As we crept into position, a thin mist shaped by the first fingers of light from a milky sun hung like a vale of tears across the lake. Above, the whistling wing beats of a party of teal passed nearby, but I didn’t see them. Here, time and the thoughts of man mean nothing-Nature beats its rhythm to the passing of the tides. I stared towards the sea. High in the scowling sky beyond the marshes, I watched a pair of mallard approach. Swinging my gun, the drake crashed to my first barrel and the duck an instant later; a yellow labrador swam to make the long retrieve. This was shooting at its most elemental.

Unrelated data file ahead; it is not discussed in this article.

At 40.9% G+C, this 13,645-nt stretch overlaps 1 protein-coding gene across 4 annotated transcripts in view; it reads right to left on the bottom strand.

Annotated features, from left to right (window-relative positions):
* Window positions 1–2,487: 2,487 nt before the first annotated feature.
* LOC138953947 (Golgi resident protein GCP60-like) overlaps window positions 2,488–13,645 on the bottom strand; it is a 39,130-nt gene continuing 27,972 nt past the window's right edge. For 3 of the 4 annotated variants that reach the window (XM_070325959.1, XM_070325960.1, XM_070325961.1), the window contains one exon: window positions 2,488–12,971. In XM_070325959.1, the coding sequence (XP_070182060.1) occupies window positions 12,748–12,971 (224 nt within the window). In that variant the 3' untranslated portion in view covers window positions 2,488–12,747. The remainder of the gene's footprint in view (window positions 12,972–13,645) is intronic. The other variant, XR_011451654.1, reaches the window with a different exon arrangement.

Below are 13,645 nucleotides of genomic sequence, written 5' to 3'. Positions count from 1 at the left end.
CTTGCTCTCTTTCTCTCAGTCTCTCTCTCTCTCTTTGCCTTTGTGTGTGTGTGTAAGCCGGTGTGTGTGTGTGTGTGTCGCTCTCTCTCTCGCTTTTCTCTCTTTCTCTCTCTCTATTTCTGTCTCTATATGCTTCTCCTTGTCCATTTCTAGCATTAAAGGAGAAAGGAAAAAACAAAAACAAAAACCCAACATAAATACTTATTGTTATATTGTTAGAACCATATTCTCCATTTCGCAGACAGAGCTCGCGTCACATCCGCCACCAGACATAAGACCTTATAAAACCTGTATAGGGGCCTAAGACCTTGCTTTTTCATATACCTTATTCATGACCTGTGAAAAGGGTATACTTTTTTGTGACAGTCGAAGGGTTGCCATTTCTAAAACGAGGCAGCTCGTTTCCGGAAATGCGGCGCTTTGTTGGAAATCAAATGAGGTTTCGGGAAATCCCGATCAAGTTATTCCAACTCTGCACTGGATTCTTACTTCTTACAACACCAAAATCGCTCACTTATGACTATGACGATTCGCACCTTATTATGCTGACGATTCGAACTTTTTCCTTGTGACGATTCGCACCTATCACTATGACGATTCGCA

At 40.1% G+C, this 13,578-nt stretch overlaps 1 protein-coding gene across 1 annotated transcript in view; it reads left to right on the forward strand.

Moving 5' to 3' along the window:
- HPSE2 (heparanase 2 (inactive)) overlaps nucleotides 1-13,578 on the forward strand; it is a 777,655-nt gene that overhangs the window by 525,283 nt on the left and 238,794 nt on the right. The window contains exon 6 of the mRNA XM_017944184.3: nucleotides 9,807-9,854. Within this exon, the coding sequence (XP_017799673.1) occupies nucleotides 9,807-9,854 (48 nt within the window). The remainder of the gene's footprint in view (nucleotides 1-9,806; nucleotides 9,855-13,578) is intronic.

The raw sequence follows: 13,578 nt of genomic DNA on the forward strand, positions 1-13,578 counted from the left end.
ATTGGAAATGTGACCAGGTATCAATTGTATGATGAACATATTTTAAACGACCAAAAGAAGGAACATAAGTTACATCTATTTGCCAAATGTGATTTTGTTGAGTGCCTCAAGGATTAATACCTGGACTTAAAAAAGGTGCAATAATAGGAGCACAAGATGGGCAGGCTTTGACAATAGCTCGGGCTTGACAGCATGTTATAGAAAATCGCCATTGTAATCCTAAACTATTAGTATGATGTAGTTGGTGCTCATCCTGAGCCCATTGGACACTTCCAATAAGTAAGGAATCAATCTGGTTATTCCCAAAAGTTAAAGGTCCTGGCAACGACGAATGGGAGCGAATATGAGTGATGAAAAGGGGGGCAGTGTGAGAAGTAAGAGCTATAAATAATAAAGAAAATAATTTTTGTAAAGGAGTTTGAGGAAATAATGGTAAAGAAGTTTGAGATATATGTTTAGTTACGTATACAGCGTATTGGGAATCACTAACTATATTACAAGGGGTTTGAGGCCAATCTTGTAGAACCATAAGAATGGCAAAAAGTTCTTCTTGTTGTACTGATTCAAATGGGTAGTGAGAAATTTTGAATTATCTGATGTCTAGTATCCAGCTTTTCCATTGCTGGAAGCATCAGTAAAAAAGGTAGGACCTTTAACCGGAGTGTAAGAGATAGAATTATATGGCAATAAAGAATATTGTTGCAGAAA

But, suddenly, everything was different; my pleasure was interrupted as I gazed across the lake. Everywhere I looked, I saw ash trees, trees that I had taken for granted, trees unnoticed on previous visits. But now that they’re seemingly condemned, they appear everywhere like ghosts. The gaps in our countryside that will be left as they succumb to this dreadful fungus make me gulp. The countryside is going to be emptied of their loveliness. I can’t bear it. These mighty trees haunt my thoughts wherever I go. Can so much beauty really be lost?